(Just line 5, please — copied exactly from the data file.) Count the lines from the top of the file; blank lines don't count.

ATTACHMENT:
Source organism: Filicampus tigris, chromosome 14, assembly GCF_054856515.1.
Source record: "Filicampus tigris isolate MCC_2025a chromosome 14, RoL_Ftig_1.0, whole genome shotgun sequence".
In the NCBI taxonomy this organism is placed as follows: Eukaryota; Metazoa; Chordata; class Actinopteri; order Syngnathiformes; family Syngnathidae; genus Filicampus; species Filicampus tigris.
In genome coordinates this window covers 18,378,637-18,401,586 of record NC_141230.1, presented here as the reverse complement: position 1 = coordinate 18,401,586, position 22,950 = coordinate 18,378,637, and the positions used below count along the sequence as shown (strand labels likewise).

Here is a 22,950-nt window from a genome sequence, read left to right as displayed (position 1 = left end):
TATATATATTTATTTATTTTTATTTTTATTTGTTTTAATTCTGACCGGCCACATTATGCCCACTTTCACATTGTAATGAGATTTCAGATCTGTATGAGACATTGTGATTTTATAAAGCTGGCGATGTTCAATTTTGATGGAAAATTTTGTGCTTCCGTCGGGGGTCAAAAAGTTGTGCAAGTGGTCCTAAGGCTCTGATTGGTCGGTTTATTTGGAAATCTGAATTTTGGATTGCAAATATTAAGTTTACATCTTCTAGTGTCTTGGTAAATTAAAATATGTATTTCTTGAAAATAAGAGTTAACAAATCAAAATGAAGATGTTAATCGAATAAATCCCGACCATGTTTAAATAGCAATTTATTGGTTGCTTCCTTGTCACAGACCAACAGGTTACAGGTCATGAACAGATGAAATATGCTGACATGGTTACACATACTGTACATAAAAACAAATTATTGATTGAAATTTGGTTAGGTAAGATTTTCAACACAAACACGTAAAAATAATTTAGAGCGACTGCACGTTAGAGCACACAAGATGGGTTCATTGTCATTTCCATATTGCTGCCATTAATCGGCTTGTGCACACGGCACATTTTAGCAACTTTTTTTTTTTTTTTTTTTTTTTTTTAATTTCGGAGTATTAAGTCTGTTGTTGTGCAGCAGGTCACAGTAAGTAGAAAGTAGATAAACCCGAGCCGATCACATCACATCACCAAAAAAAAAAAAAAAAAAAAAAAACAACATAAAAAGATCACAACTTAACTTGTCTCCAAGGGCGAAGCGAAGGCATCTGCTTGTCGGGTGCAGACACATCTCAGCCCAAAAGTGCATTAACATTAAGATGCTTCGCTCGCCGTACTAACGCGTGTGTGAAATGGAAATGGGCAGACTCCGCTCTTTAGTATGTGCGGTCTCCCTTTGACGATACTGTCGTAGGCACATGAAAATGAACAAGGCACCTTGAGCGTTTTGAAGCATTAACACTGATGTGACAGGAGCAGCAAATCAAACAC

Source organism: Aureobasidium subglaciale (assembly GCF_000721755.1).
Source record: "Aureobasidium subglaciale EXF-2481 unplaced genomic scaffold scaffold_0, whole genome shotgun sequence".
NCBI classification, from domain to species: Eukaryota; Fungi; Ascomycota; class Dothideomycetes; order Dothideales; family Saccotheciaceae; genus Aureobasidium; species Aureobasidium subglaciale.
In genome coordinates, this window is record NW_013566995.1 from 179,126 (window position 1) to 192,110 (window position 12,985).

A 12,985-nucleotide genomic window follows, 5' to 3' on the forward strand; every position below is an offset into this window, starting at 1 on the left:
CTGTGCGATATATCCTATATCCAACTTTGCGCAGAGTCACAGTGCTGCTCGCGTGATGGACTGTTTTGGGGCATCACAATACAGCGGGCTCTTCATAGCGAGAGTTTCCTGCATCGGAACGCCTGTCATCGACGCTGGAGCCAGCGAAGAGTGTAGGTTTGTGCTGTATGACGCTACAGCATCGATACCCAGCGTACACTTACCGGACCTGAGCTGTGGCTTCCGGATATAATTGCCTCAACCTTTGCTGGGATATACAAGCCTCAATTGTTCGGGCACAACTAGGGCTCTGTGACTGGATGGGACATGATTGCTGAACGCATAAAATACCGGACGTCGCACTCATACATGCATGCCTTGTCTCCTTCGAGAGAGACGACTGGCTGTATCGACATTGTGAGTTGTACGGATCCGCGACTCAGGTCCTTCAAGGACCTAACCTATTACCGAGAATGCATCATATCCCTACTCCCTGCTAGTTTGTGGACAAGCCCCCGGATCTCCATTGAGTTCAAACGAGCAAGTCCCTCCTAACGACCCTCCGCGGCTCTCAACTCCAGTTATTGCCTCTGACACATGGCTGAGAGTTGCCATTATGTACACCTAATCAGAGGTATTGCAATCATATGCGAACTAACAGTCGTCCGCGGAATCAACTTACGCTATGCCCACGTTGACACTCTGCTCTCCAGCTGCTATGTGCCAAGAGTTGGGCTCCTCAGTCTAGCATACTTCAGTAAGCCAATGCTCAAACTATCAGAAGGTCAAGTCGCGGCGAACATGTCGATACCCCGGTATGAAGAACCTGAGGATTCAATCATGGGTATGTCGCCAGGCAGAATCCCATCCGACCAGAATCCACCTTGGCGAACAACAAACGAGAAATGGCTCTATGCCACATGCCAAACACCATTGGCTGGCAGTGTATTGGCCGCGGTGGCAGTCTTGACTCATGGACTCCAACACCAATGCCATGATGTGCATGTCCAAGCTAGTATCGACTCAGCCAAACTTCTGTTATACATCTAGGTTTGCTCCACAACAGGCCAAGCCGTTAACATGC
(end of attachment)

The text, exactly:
Here is a 22,950-nt window from a genome sequence, read left to right as displayed (position 1 = left end):